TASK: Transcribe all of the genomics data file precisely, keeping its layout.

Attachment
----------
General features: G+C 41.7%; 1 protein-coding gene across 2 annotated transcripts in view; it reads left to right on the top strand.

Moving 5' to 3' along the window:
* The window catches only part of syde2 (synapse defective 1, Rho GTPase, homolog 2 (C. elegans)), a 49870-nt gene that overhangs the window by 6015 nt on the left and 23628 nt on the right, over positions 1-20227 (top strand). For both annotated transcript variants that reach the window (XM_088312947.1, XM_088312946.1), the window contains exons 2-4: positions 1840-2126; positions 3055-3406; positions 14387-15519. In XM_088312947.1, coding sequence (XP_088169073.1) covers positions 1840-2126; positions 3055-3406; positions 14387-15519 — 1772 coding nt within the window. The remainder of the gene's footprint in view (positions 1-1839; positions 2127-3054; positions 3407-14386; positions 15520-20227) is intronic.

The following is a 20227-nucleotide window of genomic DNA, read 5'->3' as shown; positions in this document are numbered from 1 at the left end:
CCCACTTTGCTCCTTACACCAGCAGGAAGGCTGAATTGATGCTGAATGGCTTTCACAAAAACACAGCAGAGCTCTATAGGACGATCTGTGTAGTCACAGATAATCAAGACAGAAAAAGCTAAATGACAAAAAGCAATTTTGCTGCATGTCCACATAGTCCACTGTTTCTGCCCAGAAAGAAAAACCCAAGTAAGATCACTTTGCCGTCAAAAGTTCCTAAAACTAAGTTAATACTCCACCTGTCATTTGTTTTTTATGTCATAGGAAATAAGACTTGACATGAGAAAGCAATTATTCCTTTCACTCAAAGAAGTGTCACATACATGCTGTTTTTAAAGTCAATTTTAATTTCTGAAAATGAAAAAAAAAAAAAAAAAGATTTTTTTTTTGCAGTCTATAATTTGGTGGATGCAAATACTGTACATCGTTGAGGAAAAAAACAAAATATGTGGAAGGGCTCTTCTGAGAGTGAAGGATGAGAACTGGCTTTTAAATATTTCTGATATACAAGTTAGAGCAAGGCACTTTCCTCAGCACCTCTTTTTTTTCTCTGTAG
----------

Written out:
General features: G+C 41.7%; 1 protein-coding gene across 2 annotated transcripts in view; it reads left to right on the top strand.

Moving 5' to 3' along the window:
* The window catches only part of syde2 (synapse defective 1, Rho GTPase, homolog 2 (C. elegans)), a 49870-nt gene that overhangs the window by 6015 nt on the left and 23628 nt on the right, over positions 1-20227 (top strand). For both annotated transcript variants that reach the window (XM_088312947.1, XM_088312946.1), the window contains exons 2-4: positions 1840-2126; positions 3055-3406; positions 14387-15519. In XM_088312947.1, coding sequence (XP_088169073.1) covers positions 1840-2126; positions 3055-3406; positions 14387-15519 — 1772 coding nt within the window. The remainder of the gene's footprint in view (positions 1-1839; positions 2127-3054; positions 3407-14386; positions 15520-20227) is intronic.

The following is a 20227-nucleotide window of genomic DNA, read 5'->3' as shown; positions in this document are numbered from 1 at the left end:
CCCACTTTGCTCCTTACACCAGCAGGAAGGCTGAATTGATGCTGAATGGCTTTCACAAAAACACAGCAGAGCTCTATAGGACGATCTGTGTAGTCACAGATAATCAAGACAGAAAAAGCTAAATGACAAAAAGCAATTTTGCTGCATGTCCACATAGTCCACTGTTTCTGCCCAGAAAGAAAAACCCAAGTAAGATCACTTTGCCGTCAAAAGTTCCTAAAACTAAGTTAATACTCCACCTGTCATTTGTTTTTTATGTCATAGGAAATAAGACTTGACATGAGAAAGCAATTATTCCTTTCACTCAAAGAAGTGTCACATACATGCTGTTTTTAAAGTCAATTTTAATTTCTGAAAATGAAAAAAAAAAAAAAAAAGATTTTTTTTTTGCAGTCTATAATTTGGTGGATGCAAATACTGTACATCGTTGAGGAAAAAAACAAAATATGTGGAAGGGCTCTTCTGAGAGTGAAGGATGAGAACTGGCTTTTAAATATTTCTGATATACAAGTTAGAGCAAGGCACTTTCCTCAGCACCTCTTTTTTTTCTCTGTAG